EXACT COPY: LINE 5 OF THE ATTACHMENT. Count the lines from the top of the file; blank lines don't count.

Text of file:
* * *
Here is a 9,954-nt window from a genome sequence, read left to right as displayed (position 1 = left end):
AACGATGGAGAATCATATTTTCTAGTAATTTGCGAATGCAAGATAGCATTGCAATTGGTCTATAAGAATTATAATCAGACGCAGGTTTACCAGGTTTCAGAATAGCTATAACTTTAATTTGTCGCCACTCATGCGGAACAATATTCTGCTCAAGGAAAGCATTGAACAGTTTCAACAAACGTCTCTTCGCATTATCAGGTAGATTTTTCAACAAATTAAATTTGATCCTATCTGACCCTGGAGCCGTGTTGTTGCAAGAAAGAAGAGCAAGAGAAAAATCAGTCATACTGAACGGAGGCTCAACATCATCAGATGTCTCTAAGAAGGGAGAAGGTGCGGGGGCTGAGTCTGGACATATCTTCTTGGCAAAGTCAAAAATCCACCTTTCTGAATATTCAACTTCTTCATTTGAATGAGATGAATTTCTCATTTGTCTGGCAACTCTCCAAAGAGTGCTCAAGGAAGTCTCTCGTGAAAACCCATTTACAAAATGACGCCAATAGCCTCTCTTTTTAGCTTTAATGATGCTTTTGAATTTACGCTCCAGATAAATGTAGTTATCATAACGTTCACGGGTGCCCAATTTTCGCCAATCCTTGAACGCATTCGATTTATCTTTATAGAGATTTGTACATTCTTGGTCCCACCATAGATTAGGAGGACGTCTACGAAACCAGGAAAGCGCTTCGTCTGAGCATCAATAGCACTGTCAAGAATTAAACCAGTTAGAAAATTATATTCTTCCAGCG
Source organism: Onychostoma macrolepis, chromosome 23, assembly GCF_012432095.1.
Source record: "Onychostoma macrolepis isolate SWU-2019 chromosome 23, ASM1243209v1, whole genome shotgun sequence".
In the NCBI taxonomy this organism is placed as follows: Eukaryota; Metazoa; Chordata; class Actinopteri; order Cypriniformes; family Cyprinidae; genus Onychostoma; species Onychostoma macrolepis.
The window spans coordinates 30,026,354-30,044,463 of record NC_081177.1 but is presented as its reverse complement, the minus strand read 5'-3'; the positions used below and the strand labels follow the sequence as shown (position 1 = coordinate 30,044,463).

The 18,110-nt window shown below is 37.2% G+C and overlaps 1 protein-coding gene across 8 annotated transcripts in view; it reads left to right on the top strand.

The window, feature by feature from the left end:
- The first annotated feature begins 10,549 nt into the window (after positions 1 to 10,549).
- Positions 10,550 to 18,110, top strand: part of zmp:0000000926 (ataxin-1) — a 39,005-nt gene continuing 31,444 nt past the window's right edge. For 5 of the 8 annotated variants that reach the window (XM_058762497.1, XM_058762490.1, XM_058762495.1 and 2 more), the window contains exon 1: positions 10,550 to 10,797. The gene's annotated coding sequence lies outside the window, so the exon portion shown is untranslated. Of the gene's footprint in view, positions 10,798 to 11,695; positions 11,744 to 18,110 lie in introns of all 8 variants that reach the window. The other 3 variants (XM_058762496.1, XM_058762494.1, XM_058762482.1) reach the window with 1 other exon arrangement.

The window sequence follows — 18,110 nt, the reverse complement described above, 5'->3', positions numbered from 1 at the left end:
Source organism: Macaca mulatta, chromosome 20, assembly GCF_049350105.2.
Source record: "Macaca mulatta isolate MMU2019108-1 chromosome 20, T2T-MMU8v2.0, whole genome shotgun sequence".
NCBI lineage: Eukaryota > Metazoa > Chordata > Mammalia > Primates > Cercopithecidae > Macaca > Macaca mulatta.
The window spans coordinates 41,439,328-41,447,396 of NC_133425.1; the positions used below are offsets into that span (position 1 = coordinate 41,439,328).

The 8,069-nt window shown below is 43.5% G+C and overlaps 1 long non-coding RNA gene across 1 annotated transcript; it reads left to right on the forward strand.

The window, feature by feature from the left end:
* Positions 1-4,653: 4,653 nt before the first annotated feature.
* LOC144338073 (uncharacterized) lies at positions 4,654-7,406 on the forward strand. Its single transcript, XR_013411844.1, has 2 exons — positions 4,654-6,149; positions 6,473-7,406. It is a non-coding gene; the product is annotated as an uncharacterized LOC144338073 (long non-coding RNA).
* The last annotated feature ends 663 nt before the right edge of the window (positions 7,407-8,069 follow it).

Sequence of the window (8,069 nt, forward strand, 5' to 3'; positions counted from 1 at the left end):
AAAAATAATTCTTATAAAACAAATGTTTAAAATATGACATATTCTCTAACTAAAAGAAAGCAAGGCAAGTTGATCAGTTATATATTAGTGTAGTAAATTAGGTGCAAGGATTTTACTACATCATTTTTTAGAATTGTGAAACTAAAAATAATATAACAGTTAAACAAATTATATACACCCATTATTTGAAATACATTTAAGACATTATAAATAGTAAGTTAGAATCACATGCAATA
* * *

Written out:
In the NCBI taxonomy this organism is placed as follows: Eukaryota; Metazoa; Chordata; class Actinopteri; order Cypriniformes; family Cyprinidae; genus Onychostoma; species Onychostoma macrolepis.